Board members and nuclear watchdog groups have sharply criticized the DOE directive for weakening oversight of worker safety in nuclear facilities. According to Greg Mello, director of nuclear watchdog the Los Alamos Study Group, the DOE order “is an existential danger to the board and to nuclear workers. Hundreds of thousands of workers have been made sick making nuclear weapons, and if that is not enough proof that we need external oversight, I don’t know what is.”



China to join Russian military drills this week

This week, Chinese forces will join the Russian military in their largest-scale joint exercise to date, and one of the largest Russian military exercises since the 1980s. The news was reported in late August.

According to an anonymous Pentagon official who reportedly spoke with the Washington Free Beacon, the upcoming Vostok-2018 exercises will be closely monitored by U.S. intelligence agencies because they are expected to include the simulated use of nuclear weapons. This information was repeated in a Business Insider article which claims Russia is “preparing for a nuclear war.” Since then, American reporting on the upcoming exercises has emphasized the potential nuclear aspect of the drills.

Putting aside legitimate questions about whether the Washington Free Beacon’s article accurately represents a real statement by a Pentagon official, it is not clear what exactly is meant by “simulated” nuclear use, and such framing should be taken with a grain of salt. American analysts often assert that Russia’s large-scale military exercises regularly include the simulated use of nuclear weapons, but such claims are not necessarily supported by evidence. For instance, an exercise involving bomber aircraft that are capable of delivering nuclear weapons (as well as conventional weapons) may be interpreted by Washington as “simulated nuclear use,” even if the bombers are being used to practice a non-nuclear mission.

Russia has annually held the Vostok, or “East,” military drills for decades. The Vostok exercises take place in the Russian Far East and Siberia. According to a Twitter thread by Alexander Gabuev, senior fellow at the Carnegie Moscow Center, China’s participation in this year’s exercise is an important milestone because “Vostok drills are aimed at countering foreign invasions and addressing military threats for Siberia and the Far East. China was among potential adversaries for many years. Now Moscow’s message is that it doesn’t view Beijing as an adversary anymore.”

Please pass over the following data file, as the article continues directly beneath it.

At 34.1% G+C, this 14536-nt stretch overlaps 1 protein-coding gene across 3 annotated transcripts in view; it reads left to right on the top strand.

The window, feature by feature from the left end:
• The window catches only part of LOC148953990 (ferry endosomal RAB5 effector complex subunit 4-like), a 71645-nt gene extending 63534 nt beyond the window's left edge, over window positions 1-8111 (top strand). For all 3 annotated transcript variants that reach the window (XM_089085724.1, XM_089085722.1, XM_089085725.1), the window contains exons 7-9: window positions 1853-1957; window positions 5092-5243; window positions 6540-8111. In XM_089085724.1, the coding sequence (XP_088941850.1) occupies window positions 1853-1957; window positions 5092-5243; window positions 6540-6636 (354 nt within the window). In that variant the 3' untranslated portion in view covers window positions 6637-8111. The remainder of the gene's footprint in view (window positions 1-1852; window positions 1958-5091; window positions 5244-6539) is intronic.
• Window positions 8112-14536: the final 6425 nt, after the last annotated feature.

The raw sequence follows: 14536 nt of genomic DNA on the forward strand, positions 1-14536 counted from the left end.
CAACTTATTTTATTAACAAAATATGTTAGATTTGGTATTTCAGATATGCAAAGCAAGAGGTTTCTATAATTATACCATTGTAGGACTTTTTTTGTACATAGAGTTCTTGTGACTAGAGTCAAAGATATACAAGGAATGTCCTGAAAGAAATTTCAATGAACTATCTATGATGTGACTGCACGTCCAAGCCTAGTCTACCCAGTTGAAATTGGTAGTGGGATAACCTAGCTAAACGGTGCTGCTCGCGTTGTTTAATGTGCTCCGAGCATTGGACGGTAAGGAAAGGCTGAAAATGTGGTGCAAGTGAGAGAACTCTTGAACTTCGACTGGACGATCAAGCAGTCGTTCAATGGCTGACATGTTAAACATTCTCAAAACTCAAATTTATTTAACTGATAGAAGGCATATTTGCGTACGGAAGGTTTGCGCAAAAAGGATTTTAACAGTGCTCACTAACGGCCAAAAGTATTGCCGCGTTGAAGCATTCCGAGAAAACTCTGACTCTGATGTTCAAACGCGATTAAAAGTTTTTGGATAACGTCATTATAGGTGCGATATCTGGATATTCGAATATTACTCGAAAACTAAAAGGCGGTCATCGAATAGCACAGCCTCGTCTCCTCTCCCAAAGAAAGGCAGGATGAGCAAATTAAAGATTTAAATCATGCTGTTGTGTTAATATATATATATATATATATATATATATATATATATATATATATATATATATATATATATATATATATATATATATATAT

Japanese students submit nuclear abolition petition to United Nations

Last week, a group of twenty Japanese high school students acting as “peace messengers” visited the United Nations in Geneva to submit a petition calling to abolish nuclear weapons. The students have been working on the petition for the last year and managed to collect about 110,000 signatures before presenting it to the UN, urging the body to do more to achieve a world without nuclear weapons.

On Monday, August 27, the students spoke in front of about 60 foreign diplomats, sharing the stories of victims and survivors of the 1945 atomic bombings of Hiroshima and Nagasaki. The timing of the event, which was hosted by the Japanese delegation to the UN, coincided with meetings of the Conference on Disarmament that took place last week.

The students are representatives of an organization called Kokosei Heiwa Taishi, or “High School Student Peace Ambassadors.” Each year since 2014, the group has submitted a petition for the abolition of nuclear weapons to the UN during the Conference on Disarmament.

Many of the students involved in this year’s effort have personal connections to the issue, including seventeen-year-old Sawa Yamanishi, whose grandmother survived the bombing of Nagasaki. In a speech, Yamanishi said, “I don’t want many people to be tortured, as so many were 73 years ago.”